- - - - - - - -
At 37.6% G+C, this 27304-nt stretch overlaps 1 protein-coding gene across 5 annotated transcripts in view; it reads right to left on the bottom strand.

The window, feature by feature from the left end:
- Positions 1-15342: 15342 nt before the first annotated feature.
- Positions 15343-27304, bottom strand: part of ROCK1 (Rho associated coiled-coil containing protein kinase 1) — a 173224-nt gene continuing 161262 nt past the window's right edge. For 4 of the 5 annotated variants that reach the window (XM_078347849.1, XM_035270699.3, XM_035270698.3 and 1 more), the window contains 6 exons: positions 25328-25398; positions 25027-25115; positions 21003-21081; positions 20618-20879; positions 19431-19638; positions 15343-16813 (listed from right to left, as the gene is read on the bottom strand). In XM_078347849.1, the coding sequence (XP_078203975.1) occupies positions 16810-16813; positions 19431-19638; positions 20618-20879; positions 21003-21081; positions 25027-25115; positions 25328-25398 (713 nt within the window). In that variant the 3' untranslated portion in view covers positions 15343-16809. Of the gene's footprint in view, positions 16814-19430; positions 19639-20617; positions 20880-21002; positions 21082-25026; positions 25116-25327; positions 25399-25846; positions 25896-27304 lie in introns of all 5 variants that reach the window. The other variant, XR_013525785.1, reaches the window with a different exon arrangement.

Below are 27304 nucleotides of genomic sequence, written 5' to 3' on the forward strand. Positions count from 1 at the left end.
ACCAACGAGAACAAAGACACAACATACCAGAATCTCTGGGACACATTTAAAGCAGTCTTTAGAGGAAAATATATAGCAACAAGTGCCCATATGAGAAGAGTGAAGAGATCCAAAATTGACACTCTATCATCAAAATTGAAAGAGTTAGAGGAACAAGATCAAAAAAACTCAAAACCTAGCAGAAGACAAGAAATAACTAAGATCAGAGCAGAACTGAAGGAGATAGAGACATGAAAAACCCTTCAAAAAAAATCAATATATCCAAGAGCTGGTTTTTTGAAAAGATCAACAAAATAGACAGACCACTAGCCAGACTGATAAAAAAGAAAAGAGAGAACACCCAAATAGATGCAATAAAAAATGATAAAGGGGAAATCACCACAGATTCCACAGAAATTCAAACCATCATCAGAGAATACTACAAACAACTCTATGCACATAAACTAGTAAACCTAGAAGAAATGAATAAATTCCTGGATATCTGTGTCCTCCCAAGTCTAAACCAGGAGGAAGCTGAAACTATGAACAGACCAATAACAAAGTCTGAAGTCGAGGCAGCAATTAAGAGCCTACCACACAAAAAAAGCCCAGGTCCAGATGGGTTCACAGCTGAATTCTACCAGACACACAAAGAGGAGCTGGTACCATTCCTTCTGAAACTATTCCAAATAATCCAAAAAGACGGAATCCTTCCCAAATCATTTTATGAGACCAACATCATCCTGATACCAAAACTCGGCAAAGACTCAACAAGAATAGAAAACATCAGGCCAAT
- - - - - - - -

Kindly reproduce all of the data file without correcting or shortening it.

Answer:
At 37.6% G+C, this 27304-nt stretch overlaps 1 protein-coding gene across 5 annotated transcripts in view; it reads right to left on the bottom strand.

The window, feature by feature from the left end:
- Positions 1-15342: 15342 nt before the first annotated feature.
- Positions 15343-27304, bottom strand: part of ROCK1 (Rho associated coiled-coil containing protein kinase 1) — a 173224-nt gene continuing 161262 nt past the window's right edge. For 4 of the 5 annotated variants that reach the window (XM_078347849.1, XM_035270699.3, XM_035270698.3 and 1 more), the window contains 6 exons: positions 25328-25398; positions 25027-25115; positions 21003-21081; positions 20618-20879; positions 19431-19638; positions 15343-16813 (listed from right to left, as the gene is read on the bottom strand). In XM_078347849.1, the coding sequence (XP_078203975.1) occupies positions 16810-16813; positions 19431-19638; positions 20618-20879; positions 21003-21081; positions 25027-25115; positions 25328-25398 (713 nt within the window). In that variant the 3' untranslated portion in view covers positions 15343-16809. Of the gene's footprint in view, positions 16814-19430; positions 19639-20617; positions 20880-21002; positions 21082-25026; positions 25116-25327; positions 25399-25846; positions 25896-27304 lie in introns of all 5 variants that reach the window. The other variant, XR_013525785.1, reaches the window with a different exon arrangement.

Below are 27304 nucleotides of genomic sequence, written 5' to 3' on the forward strand. Positions count from 1 at the left end.
ACCAACGAGAACAAAGACACAACATACCAGAATCTCTGGGACACATTTAAAGCAGTCTTTAGAGGAAAATATATAGCAACAAGTGCCCATATGAGAAGAGTGAAGAGATCCAAAATTGACACTCTATCATCAAAATTGAAAGAGTTAGAGGAACAAGATCAAAAAAACTCAAAACCTAGCAGAAGACAAGAAATAACTAAGATCAGAGCAGAACTGAAGGAGATAGAGACATGAAAAACCCTTCAAAAAAAATCAATATATCCAAGAGCTGGTTTTTTGAAAAGATCAACAAAATAGACAGACCACTAGCCAGACTGATAAAAAAGAAAAGAGAGAACACCCAAATAGATGCAATAAAAAATGATAAAGGGGAAATCACCACAGATTCCACAGAAATTCAAACCATCATCAGAGAATACTACAAACAACTCTATGCACATAAACTAGTAAACCTAGAAGAAATGAATAAATTCCTGGATATCTGTGTCCTCCCAAGTCTAAACCAGGAGGAAGCTGAAACTATGAACAGACCAATAACAAAGTCTGAAGTCGAGGCAGCAATTAAGAGCCTACCACACAAAAAAAGCCCAGGTCCAGATGGGTTCACAGCTGAATTCTACCAGACACACAAAGAGGAGCTGGTACCATTCCTTCTGAAACTATTCCAAATAATCCAAAAAGACGGAATCCTTCCCAAATCATTTTATGAGACCAACATCATCCTGATACCAAAACTCGGCAAAGACTCAACAAGAATAGAAAACATCAGGCCAAT